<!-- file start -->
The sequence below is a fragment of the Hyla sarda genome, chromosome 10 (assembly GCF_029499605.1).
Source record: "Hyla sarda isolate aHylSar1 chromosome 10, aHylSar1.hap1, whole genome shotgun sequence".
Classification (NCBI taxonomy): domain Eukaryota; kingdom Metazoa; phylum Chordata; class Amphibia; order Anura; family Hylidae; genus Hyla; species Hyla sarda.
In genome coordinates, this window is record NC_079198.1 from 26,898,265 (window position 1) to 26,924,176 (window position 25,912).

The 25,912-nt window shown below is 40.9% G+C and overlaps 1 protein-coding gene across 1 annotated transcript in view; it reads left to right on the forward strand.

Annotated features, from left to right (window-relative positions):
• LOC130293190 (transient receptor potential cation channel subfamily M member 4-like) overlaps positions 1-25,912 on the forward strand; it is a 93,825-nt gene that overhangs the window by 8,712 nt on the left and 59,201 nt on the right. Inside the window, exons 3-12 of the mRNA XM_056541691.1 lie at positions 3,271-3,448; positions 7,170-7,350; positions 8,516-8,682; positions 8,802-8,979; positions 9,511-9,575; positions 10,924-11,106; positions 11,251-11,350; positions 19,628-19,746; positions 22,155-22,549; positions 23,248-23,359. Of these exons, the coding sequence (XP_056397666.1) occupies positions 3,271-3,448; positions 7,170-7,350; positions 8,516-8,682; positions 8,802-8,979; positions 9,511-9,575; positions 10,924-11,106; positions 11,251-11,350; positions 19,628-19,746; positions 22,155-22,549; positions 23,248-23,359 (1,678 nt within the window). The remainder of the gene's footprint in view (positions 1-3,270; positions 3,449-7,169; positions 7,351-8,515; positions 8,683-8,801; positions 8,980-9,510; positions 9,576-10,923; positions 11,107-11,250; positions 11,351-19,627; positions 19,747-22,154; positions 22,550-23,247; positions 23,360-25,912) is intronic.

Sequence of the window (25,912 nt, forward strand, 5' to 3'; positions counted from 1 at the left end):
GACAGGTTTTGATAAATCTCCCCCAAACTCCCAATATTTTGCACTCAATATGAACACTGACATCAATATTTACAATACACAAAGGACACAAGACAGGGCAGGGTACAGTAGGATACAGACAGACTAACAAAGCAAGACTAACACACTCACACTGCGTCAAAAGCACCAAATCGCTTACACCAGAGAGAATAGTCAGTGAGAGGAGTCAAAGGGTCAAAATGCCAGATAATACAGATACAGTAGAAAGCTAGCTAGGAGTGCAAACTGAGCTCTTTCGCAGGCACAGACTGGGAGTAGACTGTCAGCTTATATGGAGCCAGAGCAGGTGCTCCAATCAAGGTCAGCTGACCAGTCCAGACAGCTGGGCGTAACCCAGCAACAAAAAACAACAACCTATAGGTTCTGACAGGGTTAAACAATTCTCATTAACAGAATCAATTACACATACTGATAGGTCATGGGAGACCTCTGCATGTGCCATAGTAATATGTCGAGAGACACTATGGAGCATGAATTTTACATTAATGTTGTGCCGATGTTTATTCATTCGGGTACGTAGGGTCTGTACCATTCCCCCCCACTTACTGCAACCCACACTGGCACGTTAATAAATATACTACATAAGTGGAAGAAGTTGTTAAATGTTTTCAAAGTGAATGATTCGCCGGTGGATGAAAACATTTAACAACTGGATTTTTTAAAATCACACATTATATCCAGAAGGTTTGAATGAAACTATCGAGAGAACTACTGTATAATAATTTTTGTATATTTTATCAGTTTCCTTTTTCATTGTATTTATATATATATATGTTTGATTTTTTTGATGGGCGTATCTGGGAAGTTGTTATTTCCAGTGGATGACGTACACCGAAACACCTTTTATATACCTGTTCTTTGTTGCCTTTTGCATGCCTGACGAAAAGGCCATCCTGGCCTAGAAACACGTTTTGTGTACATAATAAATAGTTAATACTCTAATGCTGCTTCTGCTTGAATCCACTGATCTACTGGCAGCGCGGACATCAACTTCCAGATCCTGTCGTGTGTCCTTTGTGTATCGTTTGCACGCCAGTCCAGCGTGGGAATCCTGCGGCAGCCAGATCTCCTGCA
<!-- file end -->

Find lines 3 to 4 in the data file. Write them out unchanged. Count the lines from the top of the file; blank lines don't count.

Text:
Classification (NCBI taxonomy): domain Eukaryota; kingdom Metazoa; phylum Chordata; class Amphibia; order Anura; family Hylidae; genus Hyla; species Hyla sarda.
In genome coordinates, this window is record NC_079198.1 from 26,898,265 (window position 1) to 26,924,176 (window position 25,912).